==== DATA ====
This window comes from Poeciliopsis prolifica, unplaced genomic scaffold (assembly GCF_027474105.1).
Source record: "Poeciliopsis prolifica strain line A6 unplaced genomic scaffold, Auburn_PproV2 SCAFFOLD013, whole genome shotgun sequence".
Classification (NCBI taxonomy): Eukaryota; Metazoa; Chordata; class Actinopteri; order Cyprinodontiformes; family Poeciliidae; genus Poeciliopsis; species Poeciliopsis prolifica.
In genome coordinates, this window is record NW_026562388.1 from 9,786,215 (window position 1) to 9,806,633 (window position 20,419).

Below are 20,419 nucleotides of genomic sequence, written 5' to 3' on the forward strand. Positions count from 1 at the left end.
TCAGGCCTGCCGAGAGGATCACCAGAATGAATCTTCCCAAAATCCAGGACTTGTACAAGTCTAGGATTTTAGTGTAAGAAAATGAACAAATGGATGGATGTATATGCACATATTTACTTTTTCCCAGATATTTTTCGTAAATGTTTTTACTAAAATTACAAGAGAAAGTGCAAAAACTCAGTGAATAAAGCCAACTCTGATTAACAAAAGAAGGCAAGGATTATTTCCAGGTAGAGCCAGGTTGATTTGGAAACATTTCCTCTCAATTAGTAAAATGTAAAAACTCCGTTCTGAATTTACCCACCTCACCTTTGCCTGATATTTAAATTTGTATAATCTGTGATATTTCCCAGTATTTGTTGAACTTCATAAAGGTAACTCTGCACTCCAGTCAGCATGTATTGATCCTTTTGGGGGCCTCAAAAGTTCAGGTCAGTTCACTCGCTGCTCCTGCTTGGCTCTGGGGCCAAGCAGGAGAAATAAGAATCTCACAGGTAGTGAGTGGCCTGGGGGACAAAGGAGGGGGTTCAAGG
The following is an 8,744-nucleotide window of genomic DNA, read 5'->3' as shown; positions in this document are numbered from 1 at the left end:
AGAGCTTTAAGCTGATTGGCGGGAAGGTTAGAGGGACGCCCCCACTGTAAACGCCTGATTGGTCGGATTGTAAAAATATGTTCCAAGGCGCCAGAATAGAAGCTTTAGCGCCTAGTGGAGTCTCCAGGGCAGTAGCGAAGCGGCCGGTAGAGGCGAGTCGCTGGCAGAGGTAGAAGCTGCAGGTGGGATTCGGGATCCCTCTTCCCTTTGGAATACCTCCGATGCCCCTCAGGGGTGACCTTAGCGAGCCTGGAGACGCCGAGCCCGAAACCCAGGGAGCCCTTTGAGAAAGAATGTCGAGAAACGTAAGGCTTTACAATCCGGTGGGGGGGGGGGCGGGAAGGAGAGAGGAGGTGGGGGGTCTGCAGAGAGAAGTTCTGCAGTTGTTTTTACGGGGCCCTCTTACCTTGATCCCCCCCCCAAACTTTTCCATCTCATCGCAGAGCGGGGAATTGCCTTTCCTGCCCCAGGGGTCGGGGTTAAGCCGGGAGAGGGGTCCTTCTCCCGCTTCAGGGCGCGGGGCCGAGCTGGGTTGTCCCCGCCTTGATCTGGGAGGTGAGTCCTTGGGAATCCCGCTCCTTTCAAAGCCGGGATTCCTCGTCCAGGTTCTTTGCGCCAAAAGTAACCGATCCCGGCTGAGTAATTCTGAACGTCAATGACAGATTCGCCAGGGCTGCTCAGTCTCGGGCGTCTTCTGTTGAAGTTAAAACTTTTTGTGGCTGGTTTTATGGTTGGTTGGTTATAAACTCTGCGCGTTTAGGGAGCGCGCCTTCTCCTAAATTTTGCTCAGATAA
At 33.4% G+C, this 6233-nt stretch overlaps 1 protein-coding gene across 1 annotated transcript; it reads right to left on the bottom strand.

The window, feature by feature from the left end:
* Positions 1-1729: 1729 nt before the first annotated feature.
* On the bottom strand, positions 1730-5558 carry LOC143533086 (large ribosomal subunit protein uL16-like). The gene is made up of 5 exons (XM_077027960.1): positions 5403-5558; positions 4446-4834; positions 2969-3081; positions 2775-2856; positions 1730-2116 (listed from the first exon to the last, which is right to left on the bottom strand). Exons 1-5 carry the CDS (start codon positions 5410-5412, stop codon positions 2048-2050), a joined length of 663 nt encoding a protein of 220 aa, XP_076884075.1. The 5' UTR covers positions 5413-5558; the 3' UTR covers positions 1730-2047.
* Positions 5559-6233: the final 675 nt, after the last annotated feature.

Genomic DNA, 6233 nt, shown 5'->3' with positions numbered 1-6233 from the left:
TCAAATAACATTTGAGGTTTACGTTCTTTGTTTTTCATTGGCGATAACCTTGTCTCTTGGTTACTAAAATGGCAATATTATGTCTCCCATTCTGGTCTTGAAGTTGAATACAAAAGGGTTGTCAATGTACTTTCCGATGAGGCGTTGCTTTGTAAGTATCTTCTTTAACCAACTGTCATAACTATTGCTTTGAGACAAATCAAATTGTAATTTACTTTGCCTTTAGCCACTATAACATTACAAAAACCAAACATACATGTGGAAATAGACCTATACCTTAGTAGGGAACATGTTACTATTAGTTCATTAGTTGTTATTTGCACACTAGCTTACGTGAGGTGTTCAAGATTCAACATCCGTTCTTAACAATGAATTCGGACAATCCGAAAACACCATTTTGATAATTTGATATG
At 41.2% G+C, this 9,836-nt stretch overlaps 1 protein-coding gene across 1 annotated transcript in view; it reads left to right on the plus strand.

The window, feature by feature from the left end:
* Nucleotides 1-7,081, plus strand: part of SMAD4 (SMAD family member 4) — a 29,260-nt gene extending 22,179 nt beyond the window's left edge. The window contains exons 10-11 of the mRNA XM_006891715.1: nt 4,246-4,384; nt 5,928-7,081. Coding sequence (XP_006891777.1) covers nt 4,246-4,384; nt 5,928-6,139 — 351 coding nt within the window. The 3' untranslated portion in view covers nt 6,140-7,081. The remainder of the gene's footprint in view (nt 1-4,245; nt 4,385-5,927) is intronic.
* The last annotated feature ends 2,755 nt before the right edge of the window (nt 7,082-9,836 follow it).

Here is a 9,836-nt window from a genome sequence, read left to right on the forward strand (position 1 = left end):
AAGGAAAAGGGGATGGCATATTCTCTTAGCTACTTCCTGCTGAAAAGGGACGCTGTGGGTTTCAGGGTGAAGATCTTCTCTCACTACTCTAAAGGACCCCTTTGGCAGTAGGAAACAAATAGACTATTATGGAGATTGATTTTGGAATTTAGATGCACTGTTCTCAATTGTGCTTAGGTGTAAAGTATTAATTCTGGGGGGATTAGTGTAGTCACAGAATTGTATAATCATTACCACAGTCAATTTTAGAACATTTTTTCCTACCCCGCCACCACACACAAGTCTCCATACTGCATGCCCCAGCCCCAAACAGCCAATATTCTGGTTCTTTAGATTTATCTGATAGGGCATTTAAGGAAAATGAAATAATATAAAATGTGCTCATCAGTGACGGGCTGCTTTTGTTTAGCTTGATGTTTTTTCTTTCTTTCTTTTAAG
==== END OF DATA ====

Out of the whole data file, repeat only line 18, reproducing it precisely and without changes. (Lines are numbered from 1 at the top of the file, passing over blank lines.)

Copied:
* Nucleotides 1-7,081, plus strand: part of SMAD4 (SMAD family member 4) — a 29,260-nt gene extending 22,179 nt beyond the window's left edge. The window contains exons 10-11 of the mRNA XM_006891715.1: nt 4,246-4,384; nt 5,928-7,081. Coding sequence (XP_006891777.1) covers nt 4,246-4,384; nt 5,928-6,139 — 351 coding nt within the window. The 3' untranslated portion in view covers nt 6,140-7,081. The remainder of the gene's footprint in view (nt 1-4,245; nt 4,385-5,927) is intronic.